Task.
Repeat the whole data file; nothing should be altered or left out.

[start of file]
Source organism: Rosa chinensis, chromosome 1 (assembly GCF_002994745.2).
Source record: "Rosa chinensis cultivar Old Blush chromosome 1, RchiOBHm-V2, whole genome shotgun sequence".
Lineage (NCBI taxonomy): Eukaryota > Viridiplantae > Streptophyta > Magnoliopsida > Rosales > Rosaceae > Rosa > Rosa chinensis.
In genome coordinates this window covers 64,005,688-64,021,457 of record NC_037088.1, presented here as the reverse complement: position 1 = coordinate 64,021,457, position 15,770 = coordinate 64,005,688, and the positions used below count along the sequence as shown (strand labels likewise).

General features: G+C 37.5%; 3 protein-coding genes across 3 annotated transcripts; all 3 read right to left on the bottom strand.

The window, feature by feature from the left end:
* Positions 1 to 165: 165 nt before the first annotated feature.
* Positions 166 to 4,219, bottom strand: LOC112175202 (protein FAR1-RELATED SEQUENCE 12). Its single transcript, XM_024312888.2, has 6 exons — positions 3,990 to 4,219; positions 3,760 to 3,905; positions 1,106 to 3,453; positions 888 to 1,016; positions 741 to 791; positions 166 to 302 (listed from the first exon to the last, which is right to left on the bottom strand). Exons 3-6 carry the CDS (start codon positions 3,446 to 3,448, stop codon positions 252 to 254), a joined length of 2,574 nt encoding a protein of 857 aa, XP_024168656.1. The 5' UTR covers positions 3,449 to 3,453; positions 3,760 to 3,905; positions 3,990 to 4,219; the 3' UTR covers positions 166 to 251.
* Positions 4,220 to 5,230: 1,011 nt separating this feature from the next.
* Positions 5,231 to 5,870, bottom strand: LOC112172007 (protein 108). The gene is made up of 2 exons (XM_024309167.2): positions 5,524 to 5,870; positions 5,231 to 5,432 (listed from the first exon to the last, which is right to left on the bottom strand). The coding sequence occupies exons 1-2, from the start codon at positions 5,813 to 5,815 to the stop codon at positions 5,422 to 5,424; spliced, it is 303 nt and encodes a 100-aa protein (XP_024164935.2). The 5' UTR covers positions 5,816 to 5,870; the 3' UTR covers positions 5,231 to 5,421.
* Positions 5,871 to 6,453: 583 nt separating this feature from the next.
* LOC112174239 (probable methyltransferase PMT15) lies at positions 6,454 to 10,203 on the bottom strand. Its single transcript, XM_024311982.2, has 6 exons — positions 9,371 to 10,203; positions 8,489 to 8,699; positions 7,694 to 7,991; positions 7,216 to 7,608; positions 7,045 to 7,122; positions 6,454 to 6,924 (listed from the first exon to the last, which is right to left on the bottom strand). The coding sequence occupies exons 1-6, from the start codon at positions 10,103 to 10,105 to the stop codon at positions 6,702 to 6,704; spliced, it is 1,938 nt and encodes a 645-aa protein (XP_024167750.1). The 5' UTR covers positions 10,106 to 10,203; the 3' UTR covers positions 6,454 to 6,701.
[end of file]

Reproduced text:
Source organism: Rosa chinensis, chromosome 1 (assembly GCF_002994745.2).
Source record: "Rosa chinensis cultivar Old Blush chromosome 1, RchiOBHm-V2, whole genome shotgun sequence".
Lineage (NCBI taxonomy): Eukaryota > Viridiplantae > Streptophyta > Magnoliopsida > Rosales > Rosaceae > Rosa > Rosa chinensis.
In genome coordinates this window covers 64,005,688-64,021,457 of record NC_037088.1, presented here as the reverse complement: position 1 = coordinate 64,021,457, position 15,770 = coordinate 64,005,688, and the positions used below count along the sequence as shown (strand labels likewise).

General features: G+C 37.5%; 3 protein-coding genes across 3 annotated transcripts; all 3 read right to left on the bottom strand.

The window, feature by feature from the left end:
* Positions 1 to 165: 165 nt before the first annotated feature.
* Positions 166 to 4,219, bottom strand: LOC112175202 (protein FAR1-RELATED SEQUENCE 12). Its single transcript, XM_024312888.2, has 6 exons — positions 3,990 to 4,219; positions 3,760 to 3,905; positions 1,106 to 3,453; positions 888 to 1,016; positions 741 to 791; positions 166 to 302 (listed from the first exon to the last, which is right to left on the bottom strand). Exons 3-6 carry the CDS (start codon positions 3,446 to 3,448, stop codon positions 252 to 254), a joined length of 2,574 nt encoding a protein of 857 aa, XP_024168656.1. The 5' UTR covers positions 3,449 to 3,453; positions 3,760 to 3,905; positions 3,990 to 4,219; the 3' UTR covers positions 166 to 251.
* Positions 4,220 to 5,230: 1,011 nt separating this feature from the next.
* Positions 5,231 to 5,870, bottom strand: LOC112172007 (protein 108). The gene is made up of 2 exons (XM_024309167.2): positions 5,524 to 5,870; positions 5,231 to 5,432 (listed from the first exon to the last, which is right to left on the bottom strand). The coding sequence occupies exons 1-2, from the start codon at positions 5,813 to 5,815 to the stop codon at positions 5,422 to 5,424; spliced, it is 303 nt and encodes a 100-aa protein (XP_024164935.2). The 5' UTR covers positions 5,816 to 5,870; the 3' UTR covers positions 5,231 to 5,421.
* Positions 5,871 to 6,453: 583 nt separating this feature from the next.
* LOC112174239 (probable methyltransferase PMT15) lies at positions 6,454 to 10,203 on the bottom strand. Its single transcript, XM_024311982.2, has 6 exons — positions 9,371 to 10,203; positions 8,489 to 8,699; positions 7,694 to 7,991; positions 7,216 to 7,608; positions 7,045 to 7,122; positions 6,454 to 6,924 (listed from the first exon to the last, which is right to left on the bottom strand). The coding sequence occupies exons 1-6, from the start codon at positions 10,103 to 10,105 to the stop codon at positions 6,702 to 6,704; spliced, it is 1,938 nt and encodes a 645-aa protein (XP_024167750.1). The 5' UTR covers positions 10,106 to 10,203; the 3' UTR covers positions 6,454 to 6,701.